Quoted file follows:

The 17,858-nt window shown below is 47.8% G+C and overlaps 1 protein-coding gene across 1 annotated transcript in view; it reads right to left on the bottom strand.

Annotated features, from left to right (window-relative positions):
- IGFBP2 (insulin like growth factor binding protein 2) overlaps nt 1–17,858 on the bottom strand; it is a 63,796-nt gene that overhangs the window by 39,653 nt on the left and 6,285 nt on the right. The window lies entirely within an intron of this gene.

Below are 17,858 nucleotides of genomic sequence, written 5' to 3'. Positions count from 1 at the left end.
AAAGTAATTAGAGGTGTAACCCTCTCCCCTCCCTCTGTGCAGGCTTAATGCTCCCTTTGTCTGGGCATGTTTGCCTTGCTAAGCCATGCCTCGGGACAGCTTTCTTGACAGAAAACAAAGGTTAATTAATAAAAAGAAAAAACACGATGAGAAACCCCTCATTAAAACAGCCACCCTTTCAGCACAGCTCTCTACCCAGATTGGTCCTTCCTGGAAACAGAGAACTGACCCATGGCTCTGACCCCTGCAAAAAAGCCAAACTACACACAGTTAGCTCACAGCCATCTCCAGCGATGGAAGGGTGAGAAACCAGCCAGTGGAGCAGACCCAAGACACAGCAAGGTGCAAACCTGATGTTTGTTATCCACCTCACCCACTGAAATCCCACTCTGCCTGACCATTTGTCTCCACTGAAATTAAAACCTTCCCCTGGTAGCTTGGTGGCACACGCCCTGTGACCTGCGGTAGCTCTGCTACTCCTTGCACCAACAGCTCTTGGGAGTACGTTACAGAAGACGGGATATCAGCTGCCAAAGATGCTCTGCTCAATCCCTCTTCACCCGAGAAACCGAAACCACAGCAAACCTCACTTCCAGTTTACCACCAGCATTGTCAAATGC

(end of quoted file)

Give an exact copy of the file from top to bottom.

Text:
The 17,858-nt window shown below is 47.8% G+C and overlaps 1 protein-coding gene across 1 annotated transcript in view; it reads right to left on the bottom strand.

Annotated features, from left to right (window-relative positions):
- IGFBP2 (insulin like growth factor binding protein 2) overlaps nt 1–17,858 on the bottom strand; it is a 63,796-nt gene that overhangs the window by 39,653 nt on the left and 6,285 nt on the right. The window lies entirely within an intron of this gene.

Below are 17,858 nucleotides of genomic sequence, written 5' to 3'. Positions count from 1 at the left end.
AAAGTAATTAGAGGTGTAACCCTCTCCCCTCCCTCTGTGCAGGCTTAATGCTCCCTTTGTCTGGGCATGTTTGCCTTGCTAAGCCATGCCTCGGGACAGCTTTCTTGACAGAAAACAAAGGTTAATTAATAAAAAGAAAAAACACGATGAGAAACCCCTCATTAAAACAGCCACCCTTTCAGCACAGCTCTCTACCCAGATTGGTCCTTCCTGGAAACAGAGAACTGACCCATGGCTCTGACCCCTGCAAAAAAGCCAAACTACACACAGTTAGCTCACAGCCATCTCCAGCGATGGAAGGGTGAGAAACCAGCCAGTGGAGCAGACCCAAGACACAGCAAGGTGCAAACCTGATGTTTGTTATCCACCTCACCCACTGAAATCCCACTCTGCCTGACCATTTGTCTCCACTGAAATTAAAACCTTCCCCTGGTAGCTTGGTGGCACACGCCCTGTGACCTGCGGTAGCTCTGCTACTCCTTGCACCAACAGCTCTTGGGAGTACGTTACAGAAGACGGGATATCAGCTGCCAAAGATGCTCTGCTCAATCCCTCTTCACCCGAGAAACCGAAACCACAGCAAACCTCACTTCCAGTTTACCACCAGCATTGTCAAATGC